In 1941 Mr. Alan Harris, then the Forest Department official, was given task to survey the land area at the Darling Range escarpment and to choose well accessible but not too populated site, suitable for the purpose of the rifle range. After considerable effort, the piece of land at Pickering Brook was selected as to be suitable. The future rifle range site was to be situated in the state forest close to the Pickering Brook townsite, running away from the settlement in the south-east direction. The Karragullen-Midland railway affectionately known as the Zigzag was passing selected land thus making it comfortably accessible to folks traveling from any direction. In all 96.4 hectares of state forest was put aside by the Western Australian government and leased to the Commonwealth.

In 1942 the Japanese invasion was imminent so all schools were told to prepare air raid shelters for the children. Mrs. Richards, Headmistress of the Pickering Brook Primary School instructed the children on how to dig air raid shelter trenches in the school grounds. They also started practicing air raid drills

CHILDREN DIGGING A BOMB AND AIR RAID SHELTER   #7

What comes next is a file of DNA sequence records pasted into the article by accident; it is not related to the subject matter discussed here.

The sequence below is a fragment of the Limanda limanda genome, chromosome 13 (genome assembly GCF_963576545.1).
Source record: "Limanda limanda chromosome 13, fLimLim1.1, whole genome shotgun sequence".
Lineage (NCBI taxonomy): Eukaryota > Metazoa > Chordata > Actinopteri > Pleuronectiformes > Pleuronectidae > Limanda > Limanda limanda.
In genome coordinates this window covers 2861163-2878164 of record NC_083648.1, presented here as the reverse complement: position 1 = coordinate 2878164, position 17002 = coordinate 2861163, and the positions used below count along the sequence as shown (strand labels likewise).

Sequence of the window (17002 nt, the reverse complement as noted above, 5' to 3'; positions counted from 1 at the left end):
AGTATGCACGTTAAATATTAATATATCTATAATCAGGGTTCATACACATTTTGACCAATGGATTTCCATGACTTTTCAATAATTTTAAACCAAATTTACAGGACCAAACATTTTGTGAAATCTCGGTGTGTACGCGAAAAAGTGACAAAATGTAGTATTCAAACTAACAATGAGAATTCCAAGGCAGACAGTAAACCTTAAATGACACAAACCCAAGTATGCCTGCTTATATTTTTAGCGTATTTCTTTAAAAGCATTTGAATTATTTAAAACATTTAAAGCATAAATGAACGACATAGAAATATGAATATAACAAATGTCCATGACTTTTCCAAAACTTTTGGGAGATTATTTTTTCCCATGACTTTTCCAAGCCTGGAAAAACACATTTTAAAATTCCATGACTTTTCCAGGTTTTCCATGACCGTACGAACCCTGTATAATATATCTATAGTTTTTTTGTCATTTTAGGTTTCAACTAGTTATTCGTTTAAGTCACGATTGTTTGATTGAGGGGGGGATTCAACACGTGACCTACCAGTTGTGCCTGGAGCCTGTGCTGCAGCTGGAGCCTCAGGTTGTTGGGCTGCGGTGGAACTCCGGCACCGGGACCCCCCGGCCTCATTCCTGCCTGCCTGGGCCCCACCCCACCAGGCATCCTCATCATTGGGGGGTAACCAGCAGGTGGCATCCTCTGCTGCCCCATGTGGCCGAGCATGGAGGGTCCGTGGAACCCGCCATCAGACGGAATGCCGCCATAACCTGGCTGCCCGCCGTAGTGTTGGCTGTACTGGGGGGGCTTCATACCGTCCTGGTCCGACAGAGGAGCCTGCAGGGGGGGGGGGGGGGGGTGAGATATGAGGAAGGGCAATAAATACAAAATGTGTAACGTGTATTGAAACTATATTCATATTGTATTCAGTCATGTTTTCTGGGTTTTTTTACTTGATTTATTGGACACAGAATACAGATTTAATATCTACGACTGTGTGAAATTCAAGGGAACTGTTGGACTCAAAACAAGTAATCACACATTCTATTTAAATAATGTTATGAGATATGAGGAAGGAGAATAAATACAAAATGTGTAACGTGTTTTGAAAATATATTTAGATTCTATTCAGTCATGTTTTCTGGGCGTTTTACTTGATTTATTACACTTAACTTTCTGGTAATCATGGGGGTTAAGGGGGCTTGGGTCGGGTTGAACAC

12th BATTALION JARRAH VOLUNTEER DEFENCE CORPS PRACTISING AT CARINYAH   #8

BELIEVE THIS IS ONLY ONE HALF OF THE ORIGINAL PHOTO TAKEN AT FOREST DEPARTMENT GROUNDS AT CARINYAH, BETWEEN 1943 - 1945.
THE 12th BATTALION JARRAH VOLUNTEER DEFENCE CORP CONSISTED OF:

GEORGE ANDERSON,BERT BEARD, HAYLOR BROOKE, FRANK BROWN, FRED CUNNOLD, TED DAVEY, BILL ELLERY, NEIL FRETWELL, GEORGE GIBBS, ALEC LARSON, JOHN LITTLEY, WALTER MANSELL, BILL McCORKILL, BERNARD McGARRY, KEITH McINNES, FRED McKAY, FREDERICK McKAY, LYN NEWMAN, ALEC NIVEN, JOHN PULLEN, TED SMAILES, SYD SMAILES, HORACE SMITH, TOM SULLIVAN & WALTER TEMBY.

 

The Range was built under the supervision of Major Priestly to the Defence Department standards, mostly by members of the No. 2nd platoon, the 12th battalion of Volunteer Defence Corps also known as the "Jarrah Battalion", consisting mainly of forestry workers employed by the nearby timber mills. Early in 1942 about 30 members of the battalion gave their free time to the cause and began construction of the rifle range.

For the next year and half, trees were felled, land cleared and fenced off, the target gallery dug up, stop butts and target frames constructed, the firing mounds established, poles for flags and the telephone line erected, access tracks laid down and a wooden hut with a fireplace built. In all it was a remarkable effort considering that most of the time only hand tools were used. The pick and shovel, the saw and axe left many members with blisters on their hands for weeks and months. Three metre deep, 2 metre wide and a 12 metre long pit for the target gallery was dug up with a pick and shovel.